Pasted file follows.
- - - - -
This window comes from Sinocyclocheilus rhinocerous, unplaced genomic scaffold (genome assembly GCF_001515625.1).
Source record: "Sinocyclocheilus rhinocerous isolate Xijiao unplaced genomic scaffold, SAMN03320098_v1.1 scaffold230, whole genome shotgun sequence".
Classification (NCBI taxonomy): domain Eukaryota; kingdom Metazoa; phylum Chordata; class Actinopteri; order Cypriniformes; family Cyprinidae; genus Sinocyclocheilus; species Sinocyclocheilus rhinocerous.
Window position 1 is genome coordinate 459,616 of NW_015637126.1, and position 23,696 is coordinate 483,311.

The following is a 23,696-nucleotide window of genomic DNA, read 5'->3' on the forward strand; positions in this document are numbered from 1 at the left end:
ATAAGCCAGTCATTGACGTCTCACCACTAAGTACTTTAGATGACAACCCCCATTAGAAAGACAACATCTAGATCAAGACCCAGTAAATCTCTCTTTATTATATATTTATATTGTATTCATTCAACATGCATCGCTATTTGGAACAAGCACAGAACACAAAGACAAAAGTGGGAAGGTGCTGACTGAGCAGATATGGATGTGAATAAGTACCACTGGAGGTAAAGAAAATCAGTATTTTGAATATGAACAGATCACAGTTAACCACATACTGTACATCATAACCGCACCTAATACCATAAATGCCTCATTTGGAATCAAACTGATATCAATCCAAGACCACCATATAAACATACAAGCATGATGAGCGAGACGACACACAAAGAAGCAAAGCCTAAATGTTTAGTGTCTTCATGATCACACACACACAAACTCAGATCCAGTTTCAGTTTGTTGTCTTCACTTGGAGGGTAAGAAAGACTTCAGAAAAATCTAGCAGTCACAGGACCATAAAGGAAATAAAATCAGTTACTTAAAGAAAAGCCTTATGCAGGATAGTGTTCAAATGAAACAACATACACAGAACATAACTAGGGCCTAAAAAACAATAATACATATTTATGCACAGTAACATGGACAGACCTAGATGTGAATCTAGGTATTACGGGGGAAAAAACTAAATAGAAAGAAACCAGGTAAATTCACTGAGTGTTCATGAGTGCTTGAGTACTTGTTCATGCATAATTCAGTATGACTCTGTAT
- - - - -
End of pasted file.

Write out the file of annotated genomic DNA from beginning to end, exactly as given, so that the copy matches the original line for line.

This window comes from Sinocyclocheilus rhinocerous, unplaced genomic scaffold (genome assembly GCF_001515625.1).
Source record: "Sinocyclocheilus rhinocerous isolate Xijiao unplaced genomic scaffold, SAMN03320098_v1.1 scaffold230, whole genome shotgun sequence".
Classification (NCBI taxonomy): domain Eukaryota; kingdom Metazoa; phylum Chordata; class Actinopteri; order Cypriniformes; family Cyprinidae; genus Sinocyclocheilus; species Sinocyclocheilus rhinocerous.
Window position 1 is genome coordinate 459,616 of NW_015637126.1, and position 23,696 is coordinate 483,311.

The following is a 23,696-nucleotide window of genomic DNA, read 5'->3' on the forward strand; positions in this document are numbered from 1 at the left end:
ATAAGCCAGTCATTGACGTCTCACCACTAAGTACTTTAGATGACAACCCCCATTAGAAAGACAACATCTAGATCAAGACCCAGTAAATCTCTCTTTATTATATATTTATATTGTATTCATTCAACATGCATCGCTATTTGGAACAAGCACAGAACACAAAGACAAAAGTGGGAAGGTGCTGACTGAGCAGATATGGATGTGAATAAGTACCACTGGAGGTAAAGAAAATCAGTATTTTGAATATGAACAGATCACAGTTAACCACATACTGTACATCATAACCGCACCTAATACCATAAATGCCTCATTTGGAATCAAACTGATATCAATCCAAGACCACCATATAAACATACAAGCATGATGAGCGAGACGACACACAAAGAAGCAAAGCCTAAATGTTTAGTGTCTTCATGATCACACACACACAAACTCAGATCCAGTTTCAGTTTGTTGTCTTCACTTGGAGGGTAAGAAAGACTTCAGAAAAATCTAGCAGTCACAGGACCATAAAGGAAATAAAATCAGTTACTTAAAGAAAAGCCTTATGCAGGATAGTGTTCAAATGAAACAACATACACAGAACATAACTAGGGCCTAAAAAACAATAATACATATTTATGCACAGTAACATGGACAGACCTAGATGTGAATCTAGGTATTACGGGGGAAAAAACTAAATAGAAAGAAACCAGGTAAATTCACTGAGTGTTCATGAGTGCTTGAGTACTTGTTCATGCATAATTCAGTATGACTCTGTAT